Alderman’s Neutral Stance in Chicago Mayoral Contest a Disservice to 19th Ward

August 16, 2022

Assert yourself, Alderman O'Shea

When Pat Golden greeted throngs of supporters outside Saint Rita’s Shrine Chapel five days after his son Dan suffered a grievous injury on Beverly street, he remained cheerful when discussing his son’s condition and disposition.  

Moments later, when Mr. Golden directly addressed Chicago media, he managed to cope with considerable emotional turmoil to poignantly declare:

“This has to stop. This senseless violence of guns and shooting people, this has to end. And if we can't do it, then we have to vote people out of office.”

Words uttered with bitterness, despair, and anguish, though it is debatable to whom Mr. Golden was referring, a reliable hunch will conclude the retired Chicago Police homicide detective had Mayor Lori Lightfoot or Cook County State’s Attorney Kim Foxx in mind. As a resident of the Mount Greenwood neighborhood, it is also reasonable to presume Golden was also speaking of 19th Ward alderman, Matt O’Shea.

A lifelong resident of the 19th Ward, Alderman O’Shea has represented the Beverly, Mount Greenwood, and Morgan Park neighborhoods in the City Council since 2011.

A graduate of Christ the King and Mount Carmel High School, O’Shea attended Saint Mary's University in Winona, Minnesota, returned to Chicago and prior to his election to Chicago’s legislative assembly he served as an aide to former Cook County Sheriff Michael Sheahan and former Illinois State Representative Kevin Joyce. O’Shea also served as an office aide to former 19th Ward alderman Virginia Rugai.

Ordained by Rugai as her successor, O’Shea won his first aldermanic election in 2011 by defeating challenger Dr. Anne Schaible with 61 percent of the vote. Four years later, O’Shea again faced Schaible and increased his margin of victory by 11 points to return to office with 72 percent of the vote.

Running for re-election for a third term in 2019, O’Shea appeared in a candidate profile aired on WTTW. Attempting to build a groundswell for his return to office, O’Shea delivered trite references to investments in schools and on crime stuck to bland statements of fact:

“Public Safety will always be my top priority as your alderman. In the past year, overall crime in the 19th Ward is on a downward trend. We have seen a decrease in battery, burglaries, motor vehicle thefts, robberies. violent crime is down.”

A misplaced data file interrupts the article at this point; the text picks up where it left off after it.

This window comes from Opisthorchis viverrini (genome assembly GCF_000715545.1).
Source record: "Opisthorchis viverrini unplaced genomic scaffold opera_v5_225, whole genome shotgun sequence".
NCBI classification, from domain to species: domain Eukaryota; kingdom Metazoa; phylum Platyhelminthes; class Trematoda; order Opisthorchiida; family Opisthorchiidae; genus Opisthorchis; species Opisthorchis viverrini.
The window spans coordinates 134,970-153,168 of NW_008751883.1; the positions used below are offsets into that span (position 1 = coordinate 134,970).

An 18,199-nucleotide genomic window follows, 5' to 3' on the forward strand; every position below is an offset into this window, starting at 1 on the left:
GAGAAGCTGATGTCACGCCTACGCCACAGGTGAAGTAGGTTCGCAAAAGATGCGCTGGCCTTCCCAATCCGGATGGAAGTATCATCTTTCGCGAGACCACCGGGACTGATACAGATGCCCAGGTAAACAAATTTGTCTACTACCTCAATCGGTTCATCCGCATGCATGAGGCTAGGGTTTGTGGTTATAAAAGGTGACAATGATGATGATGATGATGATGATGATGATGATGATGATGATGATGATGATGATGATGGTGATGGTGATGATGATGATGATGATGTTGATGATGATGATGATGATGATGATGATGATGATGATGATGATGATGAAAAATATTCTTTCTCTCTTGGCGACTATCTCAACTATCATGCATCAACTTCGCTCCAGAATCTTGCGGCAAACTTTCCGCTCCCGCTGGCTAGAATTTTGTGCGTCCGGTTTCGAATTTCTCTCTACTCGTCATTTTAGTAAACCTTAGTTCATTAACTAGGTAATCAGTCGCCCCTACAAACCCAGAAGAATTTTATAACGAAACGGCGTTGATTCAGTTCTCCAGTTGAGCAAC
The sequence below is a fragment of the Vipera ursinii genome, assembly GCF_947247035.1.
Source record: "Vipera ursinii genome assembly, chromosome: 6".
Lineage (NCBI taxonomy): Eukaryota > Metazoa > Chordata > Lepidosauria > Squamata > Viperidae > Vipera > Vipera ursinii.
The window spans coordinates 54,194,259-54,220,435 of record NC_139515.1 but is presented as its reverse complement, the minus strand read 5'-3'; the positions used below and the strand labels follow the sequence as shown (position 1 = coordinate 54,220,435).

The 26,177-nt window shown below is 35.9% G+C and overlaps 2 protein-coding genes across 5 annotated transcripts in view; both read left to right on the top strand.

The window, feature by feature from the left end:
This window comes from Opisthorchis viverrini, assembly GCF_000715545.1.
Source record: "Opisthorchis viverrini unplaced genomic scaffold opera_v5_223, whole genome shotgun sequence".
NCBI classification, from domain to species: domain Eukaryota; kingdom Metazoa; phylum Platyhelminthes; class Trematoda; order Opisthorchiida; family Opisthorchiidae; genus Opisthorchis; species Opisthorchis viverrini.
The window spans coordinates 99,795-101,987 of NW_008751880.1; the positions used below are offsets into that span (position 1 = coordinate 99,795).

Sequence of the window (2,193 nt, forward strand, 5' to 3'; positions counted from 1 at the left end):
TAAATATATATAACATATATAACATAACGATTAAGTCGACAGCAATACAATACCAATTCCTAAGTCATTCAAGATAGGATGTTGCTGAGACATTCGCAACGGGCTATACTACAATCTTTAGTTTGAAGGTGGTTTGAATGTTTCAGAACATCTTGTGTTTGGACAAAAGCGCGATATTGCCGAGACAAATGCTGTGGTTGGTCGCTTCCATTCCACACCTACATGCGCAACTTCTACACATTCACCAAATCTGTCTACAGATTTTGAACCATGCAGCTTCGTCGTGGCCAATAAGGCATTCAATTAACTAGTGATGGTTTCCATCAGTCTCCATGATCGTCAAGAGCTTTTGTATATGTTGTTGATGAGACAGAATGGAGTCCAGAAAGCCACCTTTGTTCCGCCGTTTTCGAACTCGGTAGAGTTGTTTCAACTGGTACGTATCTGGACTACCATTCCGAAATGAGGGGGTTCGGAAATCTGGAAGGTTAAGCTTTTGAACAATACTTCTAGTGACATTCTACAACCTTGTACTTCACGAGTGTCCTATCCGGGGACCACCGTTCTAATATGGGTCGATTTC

“I love my community and am fully committed to working together with all of you to keep our neighborhood the best place to raise a family.”


O’Shea went on to thrash his election opponent, David Dewar, with 85 percent of the vote.

At the time of O’Shea’s second attempt to be returned to office, he had backed the mayoral candidacy of Jerry Joyce. A Beverly resident, former Assistant State's Attorney, and lifelong friend of the alderman, with O’Shea’s endorsement, Joyce ran away with the 19th Ward, earning over 9,000 votes. Despite Joyce’s impressive win in 19, his appeal across the whole of the city was slim, his campaign floundered, and he fell to seventh place after winning only four wards.

Less than a month after the February 26 election, with the April run-off between Lightfoot and Toni Preckwinkle looming, O’Shea ebulliently threw his arms around Lori Lightfoot, telling the Beverly Review:

Just sitting at the table across from someone, looking them in the eye, talking about issues that are important to our community, I had a real comfortable feeling. She (Lightfoot) was very candid. We talked about the issues important to us here, and I made a decision that I wanted to support her, and I really wanted to push hard here in the community to help get her elected on April 2.”


With the weight of O’Shea’s endorsement behind her, Lightfoot thumped Ms. Preckwinkle and carried the 19th Ward with 84 percent of the vote in a ward which outpaced voter turnout — 50 percent — against every other ward in the City of Chicago. O’Shea’s support for candidate Lightfoot, however, was pre-COVID, pre-summer of riots, pre-crime surge, and pre-Mayor Lightfoot.